Temporary heaters can be fuelled by:
Electric heaters are not as common as fuel or gas-fired heaters. They should be used where heated air must be free of combustion byproducts (like carbon monoxide and carbon dioxide). An electric heater is useful in a closed space where the supply of fresh air is limited.
Liquid fuels such as oil and kerosene are another good source of heat. They require a large storage tank on-site for a constant supply of fuel to refill the heaters.
Some liquid-fuelled heaters release exhaust fumes with an oily smell that can be irritating for workers. It’s possible to vent the heater outdoors and produce a large volume of heated air free of combustion byproducts. This is sometimes done to heat the air over a new concrete placement in winter.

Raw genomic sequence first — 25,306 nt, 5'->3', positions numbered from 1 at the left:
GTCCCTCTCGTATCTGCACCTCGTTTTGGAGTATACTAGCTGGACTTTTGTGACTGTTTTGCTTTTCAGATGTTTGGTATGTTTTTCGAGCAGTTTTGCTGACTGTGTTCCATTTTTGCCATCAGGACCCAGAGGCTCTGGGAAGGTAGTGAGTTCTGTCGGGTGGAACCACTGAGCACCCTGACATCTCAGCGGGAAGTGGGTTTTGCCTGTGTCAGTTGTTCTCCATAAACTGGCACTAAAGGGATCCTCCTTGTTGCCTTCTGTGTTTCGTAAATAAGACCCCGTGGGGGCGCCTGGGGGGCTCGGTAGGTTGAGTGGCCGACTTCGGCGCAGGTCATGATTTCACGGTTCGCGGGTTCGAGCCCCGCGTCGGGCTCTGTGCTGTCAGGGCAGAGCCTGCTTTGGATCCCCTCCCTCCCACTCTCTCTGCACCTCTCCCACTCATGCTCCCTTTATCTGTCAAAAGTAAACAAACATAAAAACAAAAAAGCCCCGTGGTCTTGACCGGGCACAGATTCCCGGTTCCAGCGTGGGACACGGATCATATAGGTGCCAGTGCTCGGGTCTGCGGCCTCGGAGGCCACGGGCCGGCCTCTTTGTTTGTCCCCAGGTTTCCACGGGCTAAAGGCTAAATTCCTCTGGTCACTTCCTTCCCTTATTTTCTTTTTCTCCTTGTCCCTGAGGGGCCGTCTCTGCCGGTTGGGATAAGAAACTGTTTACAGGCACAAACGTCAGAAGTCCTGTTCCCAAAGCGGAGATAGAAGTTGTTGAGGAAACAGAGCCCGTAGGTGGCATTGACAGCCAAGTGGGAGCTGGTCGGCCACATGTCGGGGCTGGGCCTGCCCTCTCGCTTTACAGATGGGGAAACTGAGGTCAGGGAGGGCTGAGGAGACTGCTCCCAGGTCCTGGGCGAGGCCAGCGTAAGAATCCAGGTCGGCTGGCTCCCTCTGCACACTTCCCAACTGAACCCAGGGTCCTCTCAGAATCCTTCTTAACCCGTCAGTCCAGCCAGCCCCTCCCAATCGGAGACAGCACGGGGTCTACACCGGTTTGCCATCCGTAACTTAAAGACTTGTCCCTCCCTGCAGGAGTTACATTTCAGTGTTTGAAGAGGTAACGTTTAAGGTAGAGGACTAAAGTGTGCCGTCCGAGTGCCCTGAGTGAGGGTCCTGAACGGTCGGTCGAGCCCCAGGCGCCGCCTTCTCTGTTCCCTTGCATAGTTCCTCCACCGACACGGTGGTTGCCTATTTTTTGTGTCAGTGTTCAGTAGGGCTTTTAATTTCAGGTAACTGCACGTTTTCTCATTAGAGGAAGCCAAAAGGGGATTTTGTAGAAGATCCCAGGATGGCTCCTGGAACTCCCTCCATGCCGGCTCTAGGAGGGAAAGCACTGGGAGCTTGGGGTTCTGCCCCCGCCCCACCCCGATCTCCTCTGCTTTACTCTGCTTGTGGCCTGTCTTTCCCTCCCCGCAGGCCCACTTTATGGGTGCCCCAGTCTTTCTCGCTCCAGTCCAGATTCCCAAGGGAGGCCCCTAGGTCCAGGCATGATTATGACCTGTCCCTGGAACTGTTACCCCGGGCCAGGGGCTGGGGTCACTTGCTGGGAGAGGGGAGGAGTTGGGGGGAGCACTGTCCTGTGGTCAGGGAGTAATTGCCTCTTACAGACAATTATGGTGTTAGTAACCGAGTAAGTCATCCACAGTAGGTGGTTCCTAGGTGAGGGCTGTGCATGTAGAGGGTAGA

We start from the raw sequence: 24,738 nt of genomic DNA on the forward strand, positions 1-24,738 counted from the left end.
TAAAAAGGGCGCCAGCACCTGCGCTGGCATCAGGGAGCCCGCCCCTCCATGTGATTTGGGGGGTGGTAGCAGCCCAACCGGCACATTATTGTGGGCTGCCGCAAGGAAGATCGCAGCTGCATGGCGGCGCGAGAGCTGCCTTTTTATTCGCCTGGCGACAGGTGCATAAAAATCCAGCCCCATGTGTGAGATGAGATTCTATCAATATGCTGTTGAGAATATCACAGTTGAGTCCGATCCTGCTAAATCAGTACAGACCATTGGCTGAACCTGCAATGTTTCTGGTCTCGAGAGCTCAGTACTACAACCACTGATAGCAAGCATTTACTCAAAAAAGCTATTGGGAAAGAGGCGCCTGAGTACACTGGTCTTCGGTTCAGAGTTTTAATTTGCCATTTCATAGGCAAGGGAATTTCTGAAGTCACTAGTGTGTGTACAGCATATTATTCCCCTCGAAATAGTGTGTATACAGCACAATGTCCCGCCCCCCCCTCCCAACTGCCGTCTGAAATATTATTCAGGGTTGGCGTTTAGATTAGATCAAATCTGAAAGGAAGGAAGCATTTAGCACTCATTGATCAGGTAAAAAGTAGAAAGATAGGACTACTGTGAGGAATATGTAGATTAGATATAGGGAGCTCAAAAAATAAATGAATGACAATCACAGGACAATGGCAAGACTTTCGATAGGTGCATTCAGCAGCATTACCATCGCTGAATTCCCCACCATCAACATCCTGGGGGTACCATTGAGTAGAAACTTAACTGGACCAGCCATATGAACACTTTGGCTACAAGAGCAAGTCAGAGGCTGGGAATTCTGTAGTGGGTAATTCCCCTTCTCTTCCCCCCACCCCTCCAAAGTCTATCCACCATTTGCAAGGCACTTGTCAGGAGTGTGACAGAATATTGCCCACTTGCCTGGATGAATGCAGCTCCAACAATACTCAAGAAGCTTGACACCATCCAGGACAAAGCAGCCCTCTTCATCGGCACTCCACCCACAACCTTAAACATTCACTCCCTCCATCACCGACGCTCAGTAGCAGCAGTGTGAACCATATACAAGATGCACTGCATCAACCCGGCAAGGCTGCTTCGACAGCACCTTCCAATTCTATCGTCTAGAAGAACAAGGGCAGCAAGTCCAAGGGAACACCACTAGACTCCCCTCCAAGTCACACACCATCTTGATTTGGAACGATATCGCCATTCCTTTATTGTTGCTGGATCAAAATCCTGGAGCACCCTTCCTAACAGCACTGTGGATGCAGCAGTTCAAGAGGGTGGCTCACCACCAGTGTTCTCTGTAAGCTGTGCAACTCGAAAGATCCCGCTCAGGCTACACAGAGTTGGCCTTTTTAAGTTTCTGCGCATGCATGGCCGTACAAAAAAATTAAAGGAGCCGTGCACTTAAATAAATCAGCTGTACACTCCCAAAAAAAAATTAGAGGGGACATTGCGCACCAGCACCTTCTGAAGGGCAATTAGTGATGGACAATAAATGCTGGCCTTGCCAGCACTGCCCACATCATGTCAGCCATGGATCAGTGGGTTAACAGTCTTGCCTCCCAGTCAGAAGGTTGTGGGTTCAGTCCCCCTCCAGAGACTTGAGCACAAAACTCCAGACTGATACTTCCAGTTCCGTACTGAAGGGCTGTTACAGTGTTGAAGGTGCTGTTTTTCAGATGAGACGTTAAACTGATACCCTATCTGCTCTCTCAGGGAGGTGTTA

Propane or natural gas heaters also provide a supply of heat. They are lightweight and easy to transport.
Both gases are highly flammable and explosive. Use the necessary precautions when handling, storing and using these gases. [Refer to Safety Talk No. 10 on propane.]
Propane is heavier than air. Leaking gas will settle in low-lying areas such as basements and trenches. This can lead to asphyxiation and explosion.
Keep propane containers and tanks secured and upright at all times.
[Instructor to inspect heaters in use on site, connections to compressed gas containers, and storage arrangements for the containers.]
In New Brunswick, the law on portable compressed gas containers can be found in General Regulation 91-191 under the Occupational Health and Safety (OHS) Act, sections 74 – 79.
The law on air contaminants is in General Regulation 91-191 under the Occupational Health and Safety (OHS) Act, sections 24 and 25.